I had the pleasure to speak to Shelby Bates from IN! to find out some information on what they do. Shelby is the Education and Outreach Coordinator of IN! and has worked with them for over 2 years (as of April 14, 2020).
IN! is a nonprofit that was founded in 2014, mainly by parents of children with intellectual disabilities who were looking for college options in Colorado for their children. IN! helps provide funding for services at Arapahoe Community College, University of Colorado Colorado Springs and the University of Northern Colorado. IN! leads a meeting with all the schools each semester to discuss the development of inclusive higher education in Colorado.
Q- What ages/grades does IN! work with?
A- IN! trains teachers in K-12 schools on opportunities for students with intellectual disabilities to go to college. Students interested in going to college have to be 18 years old or older; there is no upper age limit. Students must apply directly to the school they are interested in.
Q- Who do you help? What type of intellectual disabilities do you work with?
A- The college programs serve students with intellectual disabilities who would not traditionally be accepted to college. Some examples of this would be if the student does not meet the prerequisites needed, they have not taken the ACT or SAT due to their disability, or they need accommodations and modifications to their classes. Accommodations would be using technology to help with reading and writing, for example, or getting more time to take a test. An example of modifications would be shortened assignment or a multiple choice test instead of a written final..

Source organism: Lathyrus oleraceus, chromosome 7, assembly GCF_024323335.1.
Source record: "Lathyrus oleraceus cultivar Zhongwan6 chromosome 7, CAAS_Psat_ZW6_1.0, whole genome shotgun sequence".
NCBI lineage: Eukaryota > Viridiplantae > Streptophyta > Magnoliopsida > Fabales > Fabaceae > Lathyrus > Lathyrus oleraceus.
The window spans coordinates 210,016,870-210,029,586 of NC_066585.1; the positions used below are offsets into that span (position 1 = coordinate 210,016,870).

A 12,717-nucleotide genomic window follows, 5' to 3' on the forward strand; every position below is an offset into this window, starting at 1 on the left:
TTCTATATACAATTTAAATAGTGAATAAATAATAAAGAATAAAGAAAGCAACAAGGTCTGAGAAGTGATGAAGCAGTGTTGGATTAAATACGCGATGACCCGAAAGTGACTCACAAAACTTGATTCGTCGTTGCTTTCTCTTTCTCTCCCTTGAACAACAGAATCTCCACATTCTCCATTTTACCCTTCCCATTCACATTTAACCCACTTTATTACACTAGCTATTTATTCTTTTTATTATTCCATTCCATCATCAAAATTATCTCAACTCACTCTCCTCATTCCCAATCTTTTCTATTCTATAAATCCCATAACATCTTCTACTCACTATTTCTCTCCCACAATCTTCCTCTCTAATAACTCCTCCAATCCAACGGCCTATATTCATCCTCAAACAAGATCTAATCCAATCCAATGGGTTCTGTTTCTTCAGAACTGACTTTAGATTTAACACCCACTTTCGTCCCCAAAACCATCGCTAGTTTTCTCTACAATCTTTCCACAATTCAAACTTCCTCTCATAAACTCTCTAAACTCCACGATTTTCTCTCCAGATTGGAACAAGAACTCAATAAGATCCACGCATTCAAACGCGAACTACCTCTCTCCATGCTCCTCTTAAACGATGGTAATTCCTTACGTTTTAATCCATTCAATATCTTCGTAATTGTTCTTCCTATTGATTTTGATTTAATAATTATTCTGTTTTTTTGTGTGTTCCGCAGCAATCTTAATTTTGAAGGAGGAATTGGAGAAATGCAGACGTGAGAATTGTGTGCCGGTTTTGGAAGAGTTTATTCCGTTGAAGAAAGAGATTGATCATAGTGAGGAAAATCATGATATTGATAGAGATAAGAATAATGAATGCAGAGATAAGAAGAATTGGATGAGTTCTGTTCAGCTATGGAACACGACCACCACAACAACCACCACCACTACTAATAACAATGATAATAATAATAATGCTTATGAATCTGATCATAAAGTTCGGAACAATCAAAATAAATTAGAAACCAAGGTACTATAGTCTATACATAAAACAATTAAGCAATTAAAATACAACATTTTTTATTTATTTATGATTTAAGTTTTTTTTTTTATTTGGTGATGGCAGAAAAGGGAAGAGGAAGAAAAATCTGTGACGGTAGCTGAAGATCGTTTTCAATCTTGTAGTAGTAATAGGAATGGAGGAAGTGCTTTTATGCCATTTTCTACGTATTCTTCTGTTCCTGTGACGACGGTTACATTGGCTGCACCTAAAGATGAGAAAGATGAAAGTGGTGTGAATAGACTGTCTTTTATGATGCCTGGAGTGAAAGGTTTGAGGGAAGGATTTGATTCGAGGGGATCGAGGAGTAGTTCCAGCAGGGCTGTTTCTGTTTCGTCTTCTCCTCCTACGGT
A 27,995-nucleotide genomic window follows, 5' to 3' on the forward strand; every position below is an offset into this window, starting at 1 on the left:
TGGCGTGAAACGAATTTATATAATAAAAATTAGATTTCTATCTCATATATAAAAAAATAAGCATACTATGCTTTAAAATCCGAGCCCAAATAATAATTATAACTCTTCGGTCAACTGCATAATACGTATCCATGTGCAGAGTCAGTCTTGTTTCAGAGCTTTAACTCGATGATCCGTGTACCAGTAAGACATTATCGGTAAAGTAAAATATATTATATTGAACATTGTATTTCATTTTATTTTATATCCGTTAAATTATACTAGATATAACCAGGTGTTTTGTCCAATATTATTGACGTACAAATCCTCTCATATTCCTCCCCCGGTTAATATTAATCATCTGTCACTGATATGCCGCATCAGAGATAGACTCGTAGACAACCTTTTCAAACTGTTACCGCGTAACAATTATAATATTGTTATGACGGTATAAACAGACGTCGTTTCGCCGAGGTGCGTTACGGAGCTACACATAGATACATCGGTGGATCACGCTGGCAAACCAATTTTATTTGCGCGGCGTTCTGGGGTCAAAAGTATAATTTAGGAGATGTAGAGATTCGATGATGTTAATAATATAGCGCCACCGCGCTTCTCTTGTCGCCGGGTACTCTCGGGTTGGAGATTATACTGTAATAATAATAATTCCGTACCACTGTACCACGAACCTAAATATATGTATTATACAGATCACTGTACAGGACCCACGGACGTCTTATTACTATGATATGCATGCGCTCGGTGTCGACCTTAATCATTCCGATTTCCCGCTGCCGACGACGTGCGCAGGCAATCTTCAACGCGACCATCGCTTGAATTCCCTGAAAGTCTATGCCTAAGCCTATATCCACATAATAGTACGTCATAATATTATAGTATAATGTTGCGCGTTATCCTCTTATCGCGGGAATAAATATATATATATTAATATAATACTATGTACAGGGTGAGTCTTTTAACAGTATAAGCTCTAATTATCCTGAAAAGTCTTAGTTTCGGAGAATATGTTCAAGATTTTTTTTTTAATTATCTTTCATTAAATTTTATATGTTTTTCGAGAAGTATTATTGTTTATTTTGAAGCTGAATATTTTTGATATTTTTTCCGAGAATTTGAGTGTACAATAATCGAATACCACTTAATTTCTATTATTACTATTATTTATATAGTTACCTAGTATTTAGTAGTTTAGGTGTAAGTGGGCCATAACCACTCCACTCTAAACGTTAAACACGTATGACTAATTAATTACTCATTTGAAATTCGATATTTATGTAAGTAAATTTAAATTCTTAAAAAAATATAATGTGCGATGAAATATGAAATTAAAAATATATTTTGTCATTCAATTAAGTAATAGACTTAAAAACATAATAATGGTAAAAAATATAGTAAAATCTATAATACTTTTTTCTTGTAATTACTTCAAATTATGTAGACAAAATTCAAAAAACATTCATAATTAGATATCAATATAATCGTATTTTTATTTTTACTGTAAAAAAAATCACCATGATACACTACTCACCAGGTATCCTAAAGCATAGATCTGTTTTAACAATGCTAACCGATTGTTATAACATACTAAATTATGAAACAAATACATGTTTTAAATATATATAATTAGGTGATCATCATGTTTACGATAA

Q- How do you connect with families to get the information out? Do you have case managers to walk through the process with families?
A- We do not have case managers. We work to get the word out about IN! and college options by talking to school districts, attending conferences, going to resource fairs, speaking at parent meetings and have monthly webinars (the recordings for the webinars are on youtube).
Q- How many people have been helped through your program?
A- 70 students are enrolled in the three colleges this year (2019-2020). In 2016; the first year, there were 11 students enrolled and this year will be the first graduating class.
Q- How do you enroll in the IN! program? Can you attend only certain colleges or do all colleges have equivalent programs?
A- You do not enroll in the IN! program. Instead students reach out directly to the schools Inclusive Office and they will fill out a separate application. There is currently three schools that choose to have these supports. The offices are Elevate at Arapahoe Community College, GOAL at University of Northern Colorado and the Office of Inclusive Services at University of Colorado Colorado Springs.
Q- What is the cost to families who use IN!'s help?
A- No money gets directly paid to IN!. Students will need to still pay for their tuition and fees directly to the school where they enroll. The fees for Inclusive Services varies by school.